nep-sea New Economics Papers
on South East Asia
Issue of 2010‒02‒05
three papers chosen by
Kavita Iyengar
Asian Development Bank

  1. Regulatory Reforms for Improving the Business Environment in Selected Asian Economies - How Monitoring and Comparative Benchmarking Can Provide Incentive for Reform By Schou-Zibell, Lotte; Madhur, Srinivasa
  2. The Decline of Investment in East Asia since the Asian Financial Crisis: An Overview and Empirical Examination By Park, Dong-hyun; Shin, Kwanho; Jongwanich, Juthathip
  3. Assessing the systemic risk of a heterogeneous portfolio of banks during the recent financial crisis By Xin Huang; Hao Zhou; Haibin Zhu

  1. By: Schou-Zibell, Lotte (Asian Development Bank); Madhur, Srinivasa (Asian Development Bank)
    Abstract: The determinants of a business friendly environment that underpin rapid and sustained economic growth include the macroeconomic and financial market environments, infrastructure, labor market skills and efficiency, and governance and institutions. Obtaining licenses and credit to start a business, finding and managing labor, ensuring investor protection, enforcing contracts, paying taxes, trading across borders, and identifying the requirements for closing a business are all important factors in assessing the operating climate for doing business. By comparative benchmarking, this paper examines these determinants in six developing Asian economies—the People’s Republic of China, Indonesia, Malaysia, the Philippines, Thailand, and Viet Nam—and compares them with similar indicators for five benchmark economies—the newly industrialized economies (NIEs) of Hong Kong, China; the Republic of Korea; and Singapore; and the developed economies of Japan and the United States. <p> This paper also identifies areas where reform has taken place and where further efforts are needed, such as addressing policy uncertainties, the quality of governance and legal and institutional frameworks, and inadequate regulatory capacity. Attending to these shortcomings will require policymakers to implement structural reforms that improve efficiency and competitiveness by (i) minimizing unnecessary regulatory barriers in business activities, (ii) encouraging private incentives and market discipline, (iii) creating a level playing field across all sectors, and (iv) fostering competition to upgrade institutional capacity. This paper argues that the regular monitoring of relevant indicators and comparative benchmarking can (i) provide important incentive structures that encourage the sharing and implementation of good practices through peer pressure mechanisms and (ii) serve as a starting point for dialogue between government and the private sector on reform priorities that can improve the business environment.
    Keywords: Business environment; investment; Asia; benchmarking
    JEL: D21 D73 F21 K40 O57
    Date: 2010–01–01
  2. By: Park, Dong-hyun (Asian Development Bank); Shin, Kwanho (Korea University); Jongwanich, Juthathip (Asian Development Bank)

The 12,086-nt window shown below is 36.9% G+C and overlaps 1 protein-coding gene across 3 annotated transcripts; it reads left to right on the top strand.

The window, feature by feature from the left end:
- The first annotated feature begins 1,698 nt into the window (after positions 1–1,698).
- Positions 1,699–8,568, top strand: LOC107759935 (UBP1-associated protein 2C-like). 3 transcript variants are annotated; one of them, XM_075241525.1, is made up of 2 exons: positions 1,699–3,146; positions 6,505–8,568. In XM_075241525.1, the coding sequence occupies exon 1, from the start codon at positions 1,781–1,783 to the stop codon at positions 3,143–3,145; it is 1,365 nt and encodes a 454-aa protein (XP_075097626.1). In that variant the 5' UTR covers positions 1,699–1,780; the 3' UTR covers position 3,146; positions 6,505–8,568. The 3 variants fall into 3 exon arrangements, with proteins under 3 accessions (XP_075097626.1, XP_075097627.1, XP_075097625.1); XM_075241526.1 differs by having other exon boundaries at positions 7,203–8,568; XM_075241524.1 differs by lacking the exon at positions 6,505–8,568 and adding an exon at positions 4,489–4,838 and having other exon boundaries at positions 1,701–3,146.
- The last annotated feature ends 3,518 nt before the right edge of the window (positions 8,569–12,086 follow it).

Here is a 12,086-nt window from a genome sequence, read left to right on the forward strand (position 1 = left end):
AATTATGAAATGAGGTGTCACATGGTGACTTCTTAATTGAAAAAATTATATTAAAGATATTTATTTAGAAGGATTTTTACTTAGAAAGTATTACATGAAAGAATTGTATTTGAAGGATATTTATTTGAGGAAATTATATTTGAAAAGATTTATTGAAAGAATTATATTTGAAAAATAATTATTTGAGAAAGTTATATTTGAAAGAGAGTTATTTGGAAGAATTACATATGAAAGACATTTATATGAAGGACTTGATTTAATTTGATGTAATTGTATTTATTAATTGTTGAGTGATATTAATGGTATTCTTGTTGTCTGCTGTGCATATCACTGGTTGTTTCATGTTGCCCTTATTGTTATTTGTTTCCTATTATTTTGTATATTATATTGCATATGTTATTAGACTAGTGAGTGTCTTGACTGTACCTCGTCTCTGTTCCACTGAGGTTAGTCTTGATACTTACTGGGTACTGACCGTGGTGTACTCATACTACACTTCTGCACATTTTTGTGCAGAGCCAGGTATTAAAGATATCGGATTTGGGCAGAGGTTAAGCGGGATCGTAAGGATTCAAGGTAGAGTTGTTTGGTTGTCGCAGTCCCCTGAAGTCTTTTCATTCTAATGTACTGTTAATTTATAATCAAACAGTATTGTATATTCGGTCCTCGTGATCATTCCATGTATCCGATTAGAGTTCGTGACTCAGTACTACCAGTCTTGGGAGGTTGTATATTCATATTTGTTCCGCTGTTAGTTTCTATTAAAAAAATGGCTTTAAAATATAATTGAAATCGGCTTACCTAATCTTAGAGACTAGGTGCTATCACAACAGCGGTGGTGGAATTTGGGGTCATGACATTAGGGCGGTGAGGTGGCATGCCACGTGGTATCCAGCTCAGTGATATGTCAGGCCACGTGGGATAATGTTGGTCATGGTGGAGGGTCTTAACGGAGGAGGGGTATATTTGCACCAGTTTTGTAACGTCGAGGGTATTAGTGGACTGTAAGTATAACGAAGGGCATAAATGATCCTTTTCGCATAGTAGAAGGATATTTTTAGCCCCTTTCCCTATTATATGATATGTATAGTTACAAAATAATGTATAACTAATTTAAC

Abstract: A key legacy of the Asian financial crisis of 1997–1998 is a sustained drop-off in the investment rates of East Asian countries that were hardest hit by the crisis. We first review the stylized facts of investment in those countries, and then explore and evaluate the various possible explanations for the decline in investment. In our empirical analysis, which expands upon Park and Shin (2009) by updating the data to include 2005–2008, we investigate the extent to which the investment rates of Asian countries can be explained by the underlying fundamental determinants of investment such as gross domestic product (GDP) growth and demographic variables. We also empirically revisit the various hypotheses put forth to explain the investment drop-off, in particular competitive pressures from the People's Republic of China and heightened risk and uncertainty. Our analysis yields two main findings: (i) some evidence of overinvestment in the precrisis period but (ii) very little evidence of underinvestment in the postcrisis period. The results suggest that investment rates are currently more or less at appropriate levels despite their postcrisis decline. The salient policy implication is that quantitatively boosting investment may be less important for future growth than enhancing the investment climate.
    Keywords: Investment; capital accumulation; growth slowdown; East Asia; Asian crisis
    JEL: E22
    Date: 2009–12
  3. By: Xin Huang; Hao Zhou; Haibin Zhu
    Abstract: This paper extends the approach of measuring and stress-testing the systemic risk of a banking sector in Huang, Zhou, and Zhu (2009) to identifying various sources of financial instability and to allocating systemic risk to individual financial institutions. The systemic risk measure, defined as the insurance cost to protect against distressed losses in a banking system, is a summary indicator of market perceived risk that reflects expected default risk of individual banks, risk premia as well as correlated defaults. An application of our methodology to a portfolio of twenty-two major banks in Asia and the Pacific illustrates the dynamics of the spillover effects of the global financial crisis to the region. The increase in the perceived systemic risk, particularly after the failure of Lehman Brothers, was mainly driven by the heightened risk aversion and the squeezed liquidity. Further analysis, which is based on our proposed approach to quantifying the marginal contribution of individual banks to the systemic risk, suggests that “too-big-to-fail” is a valid concern from a macroprudential perspective of bank regulation.
    Keywords: systemic risk, Macroprudential regulation, Portfolio distress loss, Credit default swap, Dynamic conditional correlation
    Date: 2010–01

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